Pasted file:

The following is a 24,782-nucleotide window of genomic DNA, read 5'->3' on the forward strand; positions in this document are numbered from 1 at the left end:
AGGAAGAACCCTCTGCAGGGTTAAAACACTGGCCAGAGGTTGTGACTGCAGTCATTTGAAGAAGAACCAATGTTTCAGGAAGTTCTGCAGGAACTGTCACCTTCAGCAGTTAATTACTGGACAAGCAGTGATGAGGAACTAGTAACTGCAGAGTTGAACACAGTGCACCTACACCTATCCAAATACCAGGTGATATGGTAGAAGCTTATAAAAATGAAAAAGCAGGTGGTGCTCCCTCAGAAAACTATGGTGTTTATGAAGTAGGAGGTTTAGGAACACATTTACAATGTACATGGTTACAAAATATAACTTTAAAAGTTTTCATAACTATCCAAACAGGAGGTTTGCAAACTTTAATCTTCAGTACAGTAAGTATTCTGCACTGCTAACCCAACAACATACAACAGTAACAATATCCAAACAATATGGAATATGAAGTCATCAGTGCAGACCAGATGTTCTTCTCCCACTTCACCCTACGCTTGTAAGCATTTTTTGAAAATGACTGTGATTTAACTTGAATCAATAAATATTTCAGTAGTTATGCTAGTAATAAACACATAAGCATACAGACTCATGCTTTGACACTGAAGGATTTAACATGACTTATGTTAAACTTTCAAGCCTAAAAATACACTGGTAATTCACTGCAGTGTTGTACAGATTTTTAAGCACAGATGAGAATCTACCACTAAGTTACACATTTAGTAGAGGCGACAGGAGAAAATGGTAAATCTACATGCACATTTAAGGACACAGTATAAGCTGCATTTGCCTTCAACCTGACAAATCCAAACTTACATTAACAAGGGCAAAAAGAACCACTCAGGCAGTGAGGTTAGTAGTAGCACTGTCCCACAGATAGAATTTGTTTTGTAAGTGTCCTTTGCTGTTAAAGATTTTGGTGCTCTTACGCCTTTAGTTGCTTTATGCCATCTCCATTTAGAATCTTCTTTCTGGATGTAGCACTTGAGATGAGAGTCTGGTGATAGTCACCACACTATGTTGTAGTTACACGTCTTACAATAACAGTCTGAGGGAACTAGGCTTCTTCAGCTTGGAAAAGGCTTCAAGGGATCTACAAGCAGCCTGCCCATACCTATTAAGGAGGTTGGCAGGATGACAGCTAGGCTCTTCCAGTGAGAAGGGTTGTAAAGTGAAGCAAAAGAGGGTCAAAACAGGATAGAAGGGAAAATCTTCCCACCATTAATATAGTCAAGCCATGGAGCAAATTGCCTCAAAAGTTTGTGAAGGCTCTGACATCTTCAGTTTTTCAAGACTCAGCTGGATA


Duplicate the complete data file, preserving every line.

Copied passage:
The following is a 24,782-nucleotide window of genomic DNA, read 5'->3' on the forward strand; positions in this document are numbered from 1 at the left end:
AGGAAGAACCCTCTGCAGGGTTAAAACACTGGCCAGAGGTTGTGACTGCAGTCATTTGAAGAAGAACCAATGTTTCAGGAAGTTCTGCAGGAACTGTCACCTTCAGCAGTTAATTACTGGACAAGCAGTGATGAGGAACTAGTAACTGCAGAGTTGAACACAGTGCACCTACACCTATCCAAATACCAGGTGATATGGTAGAAGCTTATAAAAATGAAAAAGCAGGTGGTGCTCCCTCAGAAAACTATGGTGTTTATGAAGTAGGAGGTTTAGGAACACATTTACAATGTACATGGTTACAAAATATAACTTTAAAAGTTTTCATAACTATCCAAACAGGAGGTTTGCAAACTTTAATCTTCAGTACAGTAAGTATTCTGCACTGCTAACCCAACAACATACAACAGTAACAATATCCAAACAATATGGAATATGAAGTCATCAGTGCAGACCAGATGTTCTTCTCCCACTTCACCCTACGCTTGTAAGCATTTTTTGAAAATGACTGTGATTTAACTTGAATCAATAAATATTTCAGTAGTTATGCTAGTAATAAACACATAAGCATACAGACTCATGCTTTGACACTGAAGGATTTAACATGACTTATGTTAAACTTTCAAGCCTAAAAATACACTGGTAATTCACTGCAGTGTTGTACAGATTTTTAAGCACAGATGAGAATCTACCACTAAGTTACACATTTAGTAGAGGCGACAGGAGAAAATGGTAAATCTACATGCACATTTAAGGACACAGTATAAGCTGCATTTGCCTTCAACCTGACAAATCCAAACTTACATTAACAAGGGCAAAAAGAACCACTCAGGCAGTGAGGTTAGTAGTAGCACTGTCCCACAGATAGAATTTGTTTTGTAAGTGTCCTTTGCTGTTAAAGATTTTGGTGCTCTTACGCCTTTAGTTGCTTTATGCCATCTCCATTTAGAATCTTCTTTCTGGATGTAGCACTTGAGATGAGAGTCTGGTGATAGTCACCACACTATGTTGTAGTTACACGTCTTACAATAACAGTCTGAGGGAACTAGGCTTCTTCAGCTTGGAAAAGGCTTCAAGGGATCTACAAGCAGCCTGCCCATACCTATTAAGGAGGTTGGCAGGATGACAGCTAGGCTCTTCCAGTGAGAAGGGTTGTAAAGTGAAGCAAAAGAGGGTCAAAACAGGATAGAAGGGAAAATCTTCCCACCATTAATATAGTCAAGCCATGGAGCAAATTGCCTCAAAAGTTTGTGAAGGCTCTGACATCTTCAGTTTTTCAAGACTCAGCTGGATA